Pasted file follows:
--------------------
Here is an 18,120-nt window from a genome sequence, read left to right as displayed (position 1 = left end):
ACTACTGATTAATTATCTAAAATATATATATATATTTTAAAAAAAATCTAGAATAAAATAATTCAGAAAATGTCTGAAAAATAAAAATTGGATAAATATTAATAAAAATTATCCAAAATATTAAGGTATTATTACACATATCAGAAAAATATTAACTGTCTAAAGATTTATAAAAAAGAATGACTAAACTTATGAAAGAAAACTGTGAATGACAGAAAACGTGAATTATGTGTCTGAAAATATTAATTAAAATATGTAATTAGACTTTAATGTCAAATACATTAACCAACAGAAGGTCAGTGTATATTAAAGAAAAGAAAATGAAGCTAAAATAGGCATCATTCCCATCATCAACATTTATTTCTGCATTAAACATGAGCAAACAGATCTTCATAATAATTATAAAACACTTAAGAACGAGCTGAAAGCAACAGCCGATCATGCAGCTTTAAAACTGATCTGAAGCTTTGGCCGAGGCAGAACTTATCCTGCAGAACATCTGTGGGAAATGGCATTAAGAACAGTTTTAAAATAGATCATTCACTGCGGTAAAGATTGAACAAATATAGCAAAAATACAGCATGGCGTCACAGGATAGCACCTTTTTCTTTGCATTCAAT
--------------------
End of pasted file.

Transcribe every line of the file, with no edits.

Here is an 18,120-nt window from a genome sequence, read left to right as displayed (position 1 = left end):
ACTACTGATTAATTATCTAAAATATATATATATATTTTAAAAAAAATCTAGAATAAAATAATTCAGAAAATGTCTGAAAAATAAAAATTGGATAAATATTAATAAAAATTATCCAAAATATTAAGGTATTATTACACATATCAGAAAAATATTAACTGTCTAAAGATTTATAAAAAAGAATGACTAAACTTATGAAAGAAAACTGTGAATGACAGAAAACGTGAATTATGTGTCTGAAAATATTAATTAAAATATGTAATTAGACTTTAATGTCAAATACATTAACCAACAGAAGGTCAGTGTATATTAAAGAAAAGAAAATGAAGCTAAAATAGGCATCATTCCCATCATCAACATTTATTTCTGCATTAAACATGAGCAAACAGATCTTCATAATAATTATAAAACACTTAAGAACGAGCTGAAAGCAACAGCCGATCATGCAGCTTTAAAACTGATCTGAAGCTTTGGCCGAGGCAGAACTTATCCTGCAGAACATCTGTGGGAAATGGCATTAAGAACAGTTTTAAAATAGATCATTCACTGCGGTAAAGATTGAACAAATATAGCAAAAATACAGCATGGCGTCACAGGATAGCACCTTTTTCTTTGCATTCAAT